Brad Sheffield, and engineer from Grapevine, took part in the three day program. Day one involved classroom and shooting range work; days 2 & 3 were devoted to putting new knowledge and skills to work.

We went out this morning to go hunting, and I passed on a button buck. And so I decided to see if there was more coming out—and there wasn’t. That was my only chance to shoot him.

Brad had success that afternoon. After waiting two and half hours in the blind, a group of deer came into view.

I was waiting for the doe to get in the right position because she turned around to go the other way, was behind the feeder, and then she finally got in a good spot. And I took my shot and dropped her—just like that.  [Cecilia] And do you think you’ll be doing more deer hunting. Absolutely. I’ll be taking my kids deer hunting as well.

More adult novice mentored hunts are being developed.

The Wildlife Restoration program supports our series.

For Texas Parks and Wildlife, I’m Cecilia Nasti.

Suggestions for Preparing Your Spring Turkey

Friday, February 24th, 2017
Roasted Wild Turkey Recipe photo by Taste of Home

Roasted Wild Turkey Recipe photo by Taste of Home

This is Passport to Texas

If you harvest a wild turkey, you can find techniques for preparing it from online experts who are hunters and chefs. A wild turkey has a rich flavor—some say gamey—and is quite lean, which makes it a little tricky to prepare.

Steve Rinella, the outdoorsman known as The Meat Eater, recommends brining wild harvested turkeys to keep them juicy.

Fill a large pot—one big enough to hold the turkey and brine—with a gallon of water. Next add 1 cup of Kosher Salt, 1/2 cup of sugar, the juice of three lemons, and a sliced onion. Heat the mixture to dissolve the salt and sugar. Let cool, and then submerge the bird in the brine and allow it to soak for 24 to 48 hours in the fridge.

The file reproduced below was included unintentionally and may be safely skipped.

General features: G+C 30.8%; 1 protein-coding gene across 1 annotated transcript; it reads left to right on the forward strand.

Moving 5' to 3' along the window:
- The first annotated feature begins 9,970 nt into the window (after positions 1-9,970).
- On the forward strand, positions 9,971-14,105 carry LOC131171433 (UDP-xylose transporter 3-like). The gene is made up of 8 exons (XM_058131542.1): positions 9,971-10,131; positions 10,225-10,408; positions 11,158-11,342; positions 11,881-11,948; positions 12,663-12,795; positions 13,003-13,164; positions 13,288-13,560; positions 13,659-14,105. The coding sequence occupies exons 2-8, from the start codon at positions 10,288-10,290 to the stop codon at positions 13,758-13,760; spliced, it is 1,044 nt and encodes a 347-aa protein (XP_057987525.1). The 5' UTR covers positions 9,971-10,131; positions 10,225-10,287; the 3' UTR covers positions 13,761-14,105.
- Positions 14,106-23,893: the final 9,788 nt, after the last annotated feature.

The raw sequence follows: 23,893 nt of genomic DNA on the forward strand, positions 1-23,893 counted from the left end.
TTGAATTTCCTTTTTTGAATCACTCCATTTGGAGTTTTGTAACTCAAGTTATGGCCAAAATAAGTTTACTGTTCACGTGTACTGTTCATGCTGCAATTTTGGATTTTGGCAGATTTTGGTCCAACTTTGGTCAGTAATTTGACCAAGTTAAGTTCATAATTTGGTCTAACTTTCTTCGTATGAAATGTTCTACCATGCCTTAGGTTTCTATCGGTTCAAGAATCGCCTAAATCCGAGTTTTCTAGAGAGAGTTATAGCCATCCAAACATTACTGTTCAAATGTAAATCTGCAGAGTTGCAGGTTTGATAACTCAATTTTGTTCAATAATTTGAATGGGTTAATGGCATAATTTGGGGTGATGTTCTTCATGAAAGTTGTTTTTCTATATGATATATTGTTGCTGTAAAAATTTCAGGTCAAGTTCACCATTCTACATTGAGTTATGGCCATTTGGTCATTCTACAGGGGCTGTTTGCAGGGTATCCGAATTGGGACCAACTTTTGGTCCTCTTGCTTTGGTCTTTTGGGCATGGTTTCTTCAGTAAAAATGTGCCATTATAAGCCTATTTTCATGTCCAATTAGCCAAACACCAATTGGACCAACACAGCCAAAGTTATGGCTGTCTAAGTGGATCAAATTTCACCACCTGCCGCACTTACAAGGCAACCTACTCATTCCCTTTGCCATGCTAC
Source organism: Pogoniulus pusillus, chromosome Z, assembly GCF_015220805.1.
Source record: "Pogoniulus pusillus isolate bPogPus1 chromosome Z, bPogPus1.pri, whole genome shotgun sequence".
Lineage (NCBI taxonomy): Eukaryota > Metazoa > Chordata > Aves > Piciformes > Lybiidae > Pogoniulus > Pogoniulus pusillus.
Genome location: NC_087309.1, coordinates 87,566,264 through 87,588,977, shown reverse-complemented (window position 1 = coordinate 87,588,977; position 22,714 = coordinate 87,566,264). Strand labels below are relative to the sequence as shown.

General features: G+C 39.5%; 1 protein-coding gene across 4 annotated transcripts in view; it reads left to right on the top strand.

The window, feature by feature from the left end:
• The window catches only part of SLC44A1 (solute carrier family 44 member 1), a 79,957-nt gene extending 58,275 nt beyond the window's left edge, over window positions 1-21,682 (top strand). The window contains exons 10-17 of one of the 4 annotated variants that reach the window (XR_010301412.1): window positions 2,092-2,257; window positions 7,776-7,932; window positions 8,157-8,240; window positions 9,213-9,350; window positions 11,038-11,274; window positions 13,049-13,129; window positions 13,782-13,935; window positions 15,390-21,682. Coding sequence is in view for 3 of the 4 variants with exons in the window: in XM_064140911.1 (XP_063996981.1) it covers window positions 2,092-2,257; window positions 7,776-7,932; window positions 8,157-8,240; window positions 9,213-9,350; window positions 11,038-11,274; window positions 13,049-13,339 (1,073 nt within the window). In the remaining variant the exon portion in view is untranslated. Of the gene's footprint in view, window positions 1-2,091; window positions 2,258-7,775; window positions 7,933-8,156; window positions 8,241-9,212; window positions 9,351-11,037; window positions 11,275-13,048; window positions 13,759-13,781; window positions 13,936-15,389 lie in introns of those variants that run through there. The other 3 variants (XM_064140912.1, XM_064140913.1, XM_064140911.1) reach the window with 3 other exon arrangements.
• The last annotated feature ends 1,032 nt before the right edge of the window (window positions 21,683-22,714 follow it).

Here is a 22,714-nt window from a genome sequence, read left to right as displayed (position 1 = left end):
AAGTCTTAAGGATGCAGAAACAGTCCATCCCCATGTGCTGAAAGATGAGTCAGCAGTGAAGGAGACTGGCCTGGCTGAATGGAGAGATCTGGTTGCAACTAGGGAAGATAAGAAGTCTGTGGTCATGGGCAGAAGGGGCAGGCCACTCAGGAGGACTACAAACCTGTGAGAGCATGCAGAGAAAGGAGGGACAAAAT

Remove it from the brine, blot the moisture from the bird with paper towels, and then place it in a shallow baking dish on top of a rack, or on a bed of root vegetables. Rub the turkey with oil, and sprinkle it inside and out with your favorite seasonings.

Place it into an oven, preheated to 375 degrees. Roast the bird until an instant read thermometer registers an internal temperature of 160 degrees. Let the turkey rest at least 10 minutes before carving.

Steve Rinella says a hunting license should say “all hunters must brine their turkeys before cooking them—no matter the cooking method.” I say that’s a good idea.

That’s our show for today… Funding provided in part by Ram Trucks. Guts. Glory. Ram

For Texas Parks and Wildlife, I’m Cecilia Nasti.